Some of my out-of-state friends have been asking what it's like to have Jerry Brown as the governor of California again. And I reply "It makes me feel seven." Which could be perceived as a good thing--the freshness and optimism of youth, the innocent lack of disillusionment with government, etc. But there is a dark side to my response which is not superficially apparent. You see, I have a bit of a history with Governor Jerry Brown, a history that a wiser and more discreet person would not share here. But when have I ever been accused of wisdom or discretion?
It was early in '74, Dear Readers, and I was in second grade. I had recently been tapped for some suspect niche programming at my elementary school called MGM--Mentally Gifted Minors. (I ask you--what genius came up with this name?) Because of this "honor," I was obligated to spend time with these evil people on a weekly basis, vile and abusive boys who would grow up to own companies, gimlet-eyed girls who snickered every time I mumbled into my Peter Pan collar (I was powerful shy) and--the worst of them all--The Dread Mrs. Cohen, our teacher, she of the Mondrian-print mini-dresses and swingy blunt-cut blond hair parted in the middle who openly rolled her eyes (rolled her eyes, Readers! My tender heart!) whenever I spoke.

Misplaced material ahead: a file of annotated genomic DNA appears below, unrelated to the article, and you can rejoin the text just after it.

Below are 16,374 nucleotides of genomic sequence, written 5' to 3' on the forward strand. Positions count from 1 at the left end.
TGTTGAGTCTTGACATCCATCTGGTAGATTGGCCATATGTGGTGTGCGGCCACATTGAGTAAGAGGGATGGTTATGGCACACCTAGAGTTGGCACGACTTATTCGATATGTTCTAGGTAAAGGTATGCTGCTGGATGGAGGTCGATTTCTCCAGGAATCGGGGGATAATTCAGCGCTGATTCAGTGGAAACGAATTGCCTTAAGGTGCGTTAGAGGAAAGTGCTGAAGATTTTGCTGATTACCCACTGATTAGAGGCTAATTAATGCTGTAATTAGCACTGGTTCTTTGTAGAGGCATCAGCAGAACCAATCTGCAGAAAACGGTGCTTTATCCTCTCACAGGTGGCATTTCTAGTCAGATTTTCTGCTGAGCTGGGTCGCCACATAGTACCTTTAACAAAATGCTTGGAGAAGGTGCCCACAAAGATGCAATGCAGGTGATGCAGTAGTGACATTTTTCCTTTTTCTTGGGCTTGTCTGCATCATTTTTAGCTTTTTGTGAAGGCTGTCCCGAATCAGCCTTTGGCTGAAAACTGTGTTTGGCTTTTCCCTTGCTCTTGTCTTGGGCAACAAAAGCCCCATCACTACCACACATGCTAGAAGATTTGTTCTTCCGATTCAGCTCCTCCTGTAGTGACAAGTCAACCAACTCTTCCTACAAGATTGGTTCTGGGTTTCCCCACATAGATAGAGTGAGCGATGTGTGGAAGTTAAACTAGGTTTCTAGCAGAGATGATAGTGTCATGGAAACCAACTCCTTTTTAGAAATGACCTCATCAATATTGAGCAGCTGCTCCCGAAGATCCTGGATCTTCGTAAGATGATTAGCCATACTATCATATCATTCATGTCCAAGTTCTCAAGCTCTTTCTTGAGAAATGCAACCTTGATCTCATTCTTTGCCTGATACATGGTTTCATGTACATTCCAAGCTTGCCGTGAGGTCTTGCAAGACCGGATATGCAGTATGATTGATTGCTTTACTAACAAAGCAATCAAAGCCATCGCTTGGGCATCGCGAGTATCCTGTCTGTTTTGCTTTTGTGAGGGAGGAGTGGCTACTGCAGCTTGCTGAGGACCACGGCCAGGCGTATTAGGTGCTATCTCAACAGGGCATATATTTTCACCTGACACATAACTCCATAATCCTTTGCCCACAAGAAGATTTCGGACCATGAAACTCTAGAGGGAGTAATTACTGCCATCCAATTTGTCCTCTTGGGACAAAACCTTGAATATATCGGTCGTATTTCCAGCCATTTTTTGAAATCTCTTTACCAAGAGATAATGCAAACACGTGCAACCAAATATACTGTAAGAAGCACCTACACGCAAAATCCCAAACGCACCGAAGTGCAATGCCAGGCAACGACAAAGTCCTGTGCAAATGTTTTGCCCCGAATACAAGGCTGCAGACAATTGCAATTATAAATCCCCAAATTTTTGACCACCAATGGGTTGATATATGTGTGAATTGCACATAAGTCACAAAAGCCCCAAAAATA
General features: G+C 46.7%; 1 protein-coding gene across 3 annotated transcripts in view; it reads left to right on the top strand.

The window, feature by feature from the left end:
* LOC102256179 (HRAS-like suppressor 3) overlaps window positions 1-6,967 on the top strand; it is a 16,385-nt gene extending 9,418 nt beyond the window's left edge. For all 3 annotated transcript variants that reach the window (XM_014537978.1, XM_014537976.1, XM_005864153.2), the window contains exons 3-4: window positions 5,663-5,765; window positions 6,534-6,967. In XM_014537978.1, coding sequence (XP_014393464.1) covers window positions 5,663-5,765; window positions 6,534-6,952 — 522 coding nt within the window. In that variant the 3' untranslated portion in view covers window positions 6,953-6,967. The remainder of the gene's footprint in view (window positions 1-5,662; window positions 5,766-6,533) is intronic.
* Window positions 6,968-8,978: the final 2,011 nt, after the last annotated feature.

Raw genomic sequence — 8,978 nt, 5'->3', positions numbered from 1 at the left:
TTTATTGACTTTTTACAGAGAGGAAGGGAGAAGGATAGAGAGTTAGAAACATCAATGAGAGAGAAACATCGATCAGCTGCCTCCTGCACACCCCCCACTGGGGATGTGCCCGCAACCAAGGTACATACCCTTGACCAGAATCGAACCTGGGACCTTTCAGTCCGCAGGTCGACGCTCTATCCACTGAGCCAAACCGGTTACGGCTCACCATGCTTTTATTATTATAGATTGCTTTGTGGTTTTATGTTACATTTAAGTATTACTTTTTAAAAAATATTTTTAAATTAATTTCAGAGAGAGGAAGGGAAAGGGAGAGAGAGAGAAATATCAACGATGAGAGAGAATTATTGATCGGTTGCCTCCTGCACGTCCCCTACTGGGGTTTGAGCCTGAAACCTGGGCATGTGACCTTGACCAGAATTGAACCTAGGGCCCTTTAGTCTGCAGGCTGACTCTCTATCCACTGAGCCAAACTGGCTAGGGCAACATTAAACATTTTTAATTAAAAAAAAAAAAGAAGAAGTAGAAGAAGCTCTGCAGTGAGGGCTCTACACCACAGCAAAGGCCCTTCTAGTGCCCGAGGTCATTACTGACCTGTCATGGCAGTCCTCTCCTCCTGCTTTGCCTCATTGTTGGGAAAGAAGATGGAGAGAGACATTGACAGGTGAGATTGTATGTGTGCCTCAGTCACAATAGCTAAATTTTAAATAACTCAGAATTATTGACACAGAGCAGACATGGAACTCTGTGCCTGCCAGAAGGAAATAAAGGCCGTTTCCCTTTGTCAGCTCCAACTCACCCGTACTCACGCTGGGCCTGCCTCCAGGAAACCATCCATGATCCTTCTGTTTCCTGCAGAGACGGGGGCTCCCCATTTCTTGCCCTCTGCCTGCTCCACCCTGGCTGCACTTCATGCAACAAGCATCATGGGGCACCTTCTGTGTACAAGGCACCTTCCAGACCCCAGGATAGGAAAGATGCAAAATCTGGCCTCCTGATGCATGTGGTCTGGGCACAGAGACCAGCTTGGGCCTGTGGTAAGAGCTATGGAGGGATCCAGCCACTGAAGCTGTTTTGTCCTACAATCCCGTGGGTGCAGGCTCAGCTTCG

So maybe I wasn't meant for the MGM crowd. If that had been in doubt before, it was made abundantly clear on this fateful day. The day that we were taken on a "special" field trip to visit the campaign offices of gubernatorial candidate Jerry Brown. I had seen pictures of this Jerry Brown, and he was a good-looking chap, if very, very old--I'm talking Dad old. I was excited to go somewhere on a bus in the middle of a school day, and had dressed up for the occasion in my thick, white polyester shirt dress bedecked in giant strawberries, finished with a fabric-covered buckle belt. On my feet, a rare treat: shiny, white patent leather Mary Janes with lacy socks.